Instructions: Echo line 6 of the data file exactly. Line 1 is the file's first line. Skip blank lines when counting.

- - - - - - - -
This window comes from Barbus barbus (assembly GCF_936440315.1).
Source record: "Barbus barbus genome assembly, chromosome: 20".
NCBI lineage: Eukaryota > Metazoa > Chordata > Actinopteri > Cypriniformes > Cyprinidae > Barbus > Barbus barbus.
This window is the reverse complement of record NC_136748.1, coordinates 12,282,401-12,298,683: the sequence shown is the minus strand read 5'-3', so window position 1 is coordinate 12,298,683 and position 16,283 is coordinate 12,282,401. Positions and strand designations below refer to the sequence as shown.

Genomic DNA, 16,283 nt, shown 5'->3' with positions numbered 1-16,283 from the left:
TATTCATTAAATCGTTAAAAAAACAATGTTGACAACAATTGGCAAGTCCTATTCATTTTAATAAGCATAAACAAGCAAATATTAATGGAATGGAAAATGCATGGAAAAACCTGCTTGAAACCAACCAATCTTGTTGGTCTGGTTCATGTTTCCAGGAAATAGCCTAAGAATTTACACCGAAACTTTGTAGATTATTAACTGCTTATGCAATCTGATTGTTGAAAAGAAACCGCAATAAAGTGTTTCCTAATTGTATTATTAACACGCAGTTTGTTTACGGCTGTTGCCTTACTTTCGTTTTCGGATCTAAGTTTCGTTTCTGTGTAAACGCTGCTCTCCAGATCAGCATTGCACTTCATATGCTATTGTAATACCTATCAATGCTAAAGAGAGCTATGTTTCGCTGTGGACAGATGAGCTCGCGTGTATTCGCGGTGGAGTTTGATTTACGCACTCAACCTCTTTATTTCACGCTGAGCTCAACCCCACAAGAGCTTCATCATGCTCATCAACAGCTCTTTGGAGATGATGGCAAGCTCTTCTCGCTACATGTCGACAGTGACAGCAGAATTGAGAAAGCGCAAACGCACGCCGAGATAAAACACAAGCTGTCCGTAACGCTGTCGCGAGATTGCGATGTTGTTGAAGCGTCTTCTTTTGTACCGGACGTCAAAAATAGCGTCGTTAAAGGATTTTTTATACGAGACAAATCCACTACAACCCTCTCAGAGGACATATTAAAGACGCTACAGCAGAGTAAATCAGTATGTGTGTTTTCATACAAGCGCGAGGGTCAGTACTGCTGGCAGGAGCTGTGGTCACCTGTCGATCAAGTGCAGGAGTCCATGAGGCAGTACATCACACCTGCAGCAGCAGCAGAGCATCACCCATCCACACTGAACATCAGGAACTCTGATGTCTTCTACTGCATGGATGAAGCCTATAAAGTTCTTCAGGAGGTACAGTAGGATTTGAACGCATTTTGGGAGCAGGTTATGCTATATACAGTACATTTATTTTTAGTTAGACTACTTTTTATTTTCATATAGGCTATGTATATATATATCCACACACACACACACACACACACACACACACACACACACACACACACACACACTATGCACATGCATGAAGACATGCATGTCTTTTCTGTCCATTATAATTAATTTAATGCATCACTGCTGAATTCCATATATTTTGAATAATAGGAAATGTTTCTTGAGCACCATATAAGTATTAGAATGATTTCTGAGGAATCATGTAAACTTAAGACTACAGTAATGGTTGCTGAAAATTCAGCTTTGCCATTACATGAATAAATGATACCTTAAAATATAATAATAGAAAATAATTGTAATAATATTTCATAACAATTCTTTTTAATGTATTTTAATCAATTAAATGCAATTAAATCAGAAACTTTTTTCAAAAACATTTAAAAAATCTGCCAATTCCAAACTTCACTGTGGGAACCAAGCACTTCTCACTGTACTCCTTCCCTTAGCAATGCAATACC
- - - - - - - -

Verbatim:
TATTCATTAAATCGTTAAAAAAACAATGTTGACAACAATTGGCAAGTCCTATTCATTTTAATAAGCATAAACAAGCAAATATTAATGGAATGGAAAATGCATGGAAAAACCTGCTTGAAACCAACCAATCTTGTTGGTCTGGTTCATGTTTCCAGGAAATAGCCTAAGAATTTACACCGAAACTTTGTAGATTATTAACTGCTTATGCAATCTGATTGTTGAAAAGAAACCGCAATAAAGTGTTTCCTAATTGTATTATTAACACGCAGTTTGTTTACGGCTGTTGCCTTACTTTCGTTTTCGGATCTAAGTTTCGTTTCTGTGTAAACGCTGCTCTCCAGATCAGCATTGCACTTCATATGCTATTGTAATACCTATCAATGCTAAAGAGAGCTATGTTTCGCTGTGGACAGATGAGCTCGCGTGTATTCGCGGTGGAGTTTGATTTACGCACTCAACCTCTTTATTTCACGCTGAGCTCAACCCCACAAGAGCTTCATCATGCTCATCAACAGCTCTTTGGAGATGATGGCAAGCTCTTCTCGCTACATGTCGACAGTGACAGCAGAATTGAGAAAGCGCAAACGCACGCCGAGATAAAACACAAGCTGTCCGTAACGCTGTCGCGAGATTGCGATGTTGTTGAAGCGTCTTCTTTTGTACCGGACGTCAAAAATAGCGTCGTTAAAGGATTTTTTATACGAGACAAATCCACTACAACCCTCTCAGAGGACATATTAAAGACGCTACAGCAGAGTAAATCAGTATGTGTGTTTTCATACAAGCGCGAGGGTCAGTACTGCTGGCAGGAGCTGTGGTCACCTGTCGATCAAGTGCAGGAGTCCATGAGGCAGTACATCACACCTGCAGCAGCAGCAGAGCATCACCCATCCACACTGAACATCAGGAACTCTGATGTCTTCTACTGCATGGATGAAGCCTATAAAGTTCTTCAGGAGGTACAGTAGGATTTGAACGCATTTTGGGAGCAGGTTATGCTATATACAGTACATTTATTTTTAGTTAGACTACTTTTTATTTTCATATAGGCTATGTATATATATATCCACACACACACACACACACACACACACACACACACACACACACACACACACACTATGCACATGCATGAAGACATGCATGTCTTTTCTGTCCATTATAATTAATTTAATGCATCACTGCTGAATTCCATATATTTTGAATAATAGGAAATGTTTCTTGAGCACCATATAAGTATTAGAATGATTTCTGAGGAATCATGTAAACTTAAGACTACAGTAATGGTTGCTGAAAATTCAGCTTTGCCATTACATGAATAAATGATACCTTAAAATATAATAATAGAAAATAATTGTAATAATATTTCATAACAATTCTTTTTAATGTATTTTAATCAATTAAATGCAATTAAATCAGAAACTTTTTTCAAAAACATTTAAAAAATCTGCCAATTCCAAACTTCACTGTGGGAACCAAGCACTTCTCACTGTACTCCTTCCCTTAGCAATGCAATACC